A book attempts to debunk `myths’ about JNU If you are among the many who think Jawaharlal Nehru University is a leftist institution, here’s a new book that attempts to change this and several others perceptions. Authored by a JNU academic, the book tries to chart an intellectual and political history of the university set up in 1969. “Different people have their opinions about the university and sev eral labels have been attached to it. The purpose of the book was to try to debunk some of the notions about the institution,” says Rakesh Batabyal, author of JNU: The Making of a University, an alumnus now working at the Academic Staff College and the Centre for Media Studies on campus.
With a background in contemporary modern history, the author has not attempted to analyse the rise of an educational institution in the context of national and international issues.”For instances, a popular notion about JNU is that it is a `Marxist university’ but when I visited some communist countries in East Europe, I discovered what truly Marxist universities are like,” says Batabyal. In those countries, scholarship is regimented and research on Marx has stagnated unlike at JNU, where critiques and counter-critiques in an open atmosphere helped the university “naturalise Marx’s ideas” into its culture, he contends.
He relates an anecdote: Once on a visit to JNU during the emergency, Morarji Desai asked why the institution teaches Marxism. To this, someone replied, “We are professors. We decide what to teach.”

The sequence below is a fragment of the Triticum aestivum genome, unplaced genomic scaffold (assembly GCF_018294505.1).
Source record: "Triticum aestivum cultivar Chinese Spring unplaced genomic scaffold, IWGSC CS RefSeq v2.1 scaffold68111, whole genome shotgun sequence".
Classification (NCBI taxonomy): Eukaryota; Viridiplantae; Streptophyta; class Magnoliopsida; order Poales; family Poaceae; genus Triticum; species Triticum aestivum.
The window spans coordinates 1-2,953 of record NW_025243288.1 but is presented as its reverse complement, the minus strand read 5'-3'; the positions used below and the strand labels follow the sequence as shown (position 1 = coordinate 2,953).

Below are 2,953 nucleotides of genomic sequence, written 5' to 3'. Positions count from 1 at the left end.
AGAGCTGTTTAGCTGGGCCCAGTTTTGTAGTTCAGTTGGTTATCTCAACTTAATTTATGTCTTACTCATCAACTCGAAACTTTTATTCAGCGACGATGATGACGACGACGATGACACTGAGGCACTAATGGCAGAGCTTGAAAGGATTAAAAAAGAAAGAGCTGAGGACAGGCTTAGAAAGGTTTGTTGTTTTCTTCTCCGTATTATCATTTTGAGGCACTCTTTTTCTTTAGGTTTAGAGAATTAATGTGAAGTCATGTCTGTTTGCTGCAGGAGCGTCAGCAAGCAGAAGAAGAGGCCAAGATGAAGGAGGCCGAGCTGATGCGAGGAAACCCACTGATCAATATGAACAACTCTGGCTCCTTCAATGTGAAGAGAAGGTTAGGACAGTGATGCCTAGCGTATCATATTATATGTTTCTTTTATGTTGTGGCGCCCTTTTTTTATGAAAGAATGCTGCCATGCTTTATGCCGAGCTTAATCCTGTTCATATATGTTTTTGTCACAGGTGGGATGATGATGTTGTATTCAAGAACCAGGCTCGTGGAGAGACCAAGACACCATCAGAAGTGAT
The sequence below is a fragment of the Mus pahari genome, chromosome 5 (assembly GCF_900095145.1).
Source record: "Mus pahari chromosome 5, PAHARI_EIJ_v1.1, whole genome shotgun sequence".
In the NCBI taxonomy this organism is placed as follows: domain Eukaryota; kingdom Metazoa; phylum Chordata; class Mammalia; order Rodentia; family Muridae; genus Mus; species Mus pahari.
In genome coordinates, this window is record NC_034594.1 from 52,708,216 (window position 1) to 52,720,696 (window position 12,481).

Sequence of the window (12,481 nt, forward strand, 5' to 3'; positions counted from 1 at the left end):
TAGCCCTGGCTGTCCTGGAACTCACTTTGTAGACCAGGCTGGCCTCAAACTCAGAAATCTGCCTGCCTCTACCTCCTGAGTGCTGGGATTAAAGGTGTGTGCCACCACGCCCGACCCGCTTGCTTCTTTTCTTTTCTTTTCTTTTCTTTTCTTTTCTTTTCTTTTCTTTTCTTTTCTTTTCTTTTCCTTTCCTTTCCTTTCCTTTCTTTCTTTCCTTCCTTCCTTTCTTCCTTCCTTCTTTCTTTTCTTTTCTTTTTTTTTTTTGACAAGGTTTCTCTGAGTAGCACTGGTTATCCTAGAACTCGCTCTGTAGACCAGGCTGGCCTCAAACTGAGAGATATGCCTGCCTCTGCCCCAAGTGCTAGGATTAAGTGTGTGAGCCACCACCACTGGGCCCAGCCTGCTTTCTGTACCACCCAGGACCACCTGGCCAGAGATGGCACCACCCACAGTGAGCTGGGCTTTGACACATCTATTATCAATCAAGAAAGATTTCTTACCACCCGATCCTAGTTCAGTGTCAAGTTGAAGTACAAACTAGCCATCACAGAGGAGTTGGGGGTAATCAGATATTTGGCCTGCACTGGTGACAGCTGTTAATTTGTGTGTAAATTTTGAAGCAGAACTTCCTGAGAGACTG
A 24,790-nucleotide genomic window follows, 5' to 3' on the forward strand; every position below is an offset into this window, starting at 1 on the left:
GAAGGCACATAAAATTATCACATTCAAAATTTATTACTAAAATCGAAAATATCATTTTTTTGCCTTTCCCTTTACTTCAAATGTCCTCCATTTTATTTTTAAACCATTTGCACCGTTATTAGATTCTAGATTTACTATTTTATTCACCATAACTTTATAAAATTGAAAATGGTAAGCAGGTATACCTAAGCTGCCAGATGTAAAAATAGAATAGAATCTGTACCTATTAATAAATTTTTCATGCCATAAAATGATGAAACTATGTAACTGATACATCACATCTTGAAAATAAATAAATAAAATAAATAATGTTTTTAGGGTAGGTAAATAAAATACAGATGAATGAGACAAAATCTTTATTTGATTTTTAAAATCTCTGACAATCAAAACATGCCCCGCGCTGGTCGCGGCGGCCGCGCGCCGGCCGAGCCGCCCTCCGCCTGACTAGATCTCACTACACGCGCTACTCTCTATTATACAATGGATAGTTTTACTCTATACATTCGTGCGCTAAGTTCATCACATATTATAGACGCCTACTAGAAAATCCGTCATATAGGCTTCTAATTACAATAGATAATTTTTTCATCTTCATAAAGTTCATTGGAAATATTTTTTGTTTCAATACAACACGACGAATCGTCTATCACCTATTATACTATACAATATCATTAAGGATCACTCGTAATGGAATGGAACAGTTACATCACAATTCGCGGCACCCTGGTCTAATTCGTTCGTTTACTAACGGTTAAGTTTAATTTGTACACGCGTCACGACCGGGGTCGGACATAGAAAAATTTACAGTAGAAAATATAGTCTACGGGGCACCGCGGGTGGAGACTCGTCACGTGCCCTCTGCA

“Similarly, I have tried to debunk several other no tions that shape people’s ons that shape people’s image of JNU,” he informs.
Having spent more than 10 years here, Batabyal was exposed to diverse views on the university.
Being part of the Academic Staff College, he could interact with fellow academics that helped him know their understanding of the institution, adds Batabyal, who took about eight years to write the book. “For the first five years, I only read the reference material.”
Some of the sources cited by him include private papers by education ministers, educationists, memoirs, journals and dissertations by JNU students. “I also found some interesting sources in books on Stanford and other Ivy League universities that look at how these institutions impacted American society,” says Batabyal.”Even though I have interviewed people related to the university, I have tried to give facts precedence over opinion.”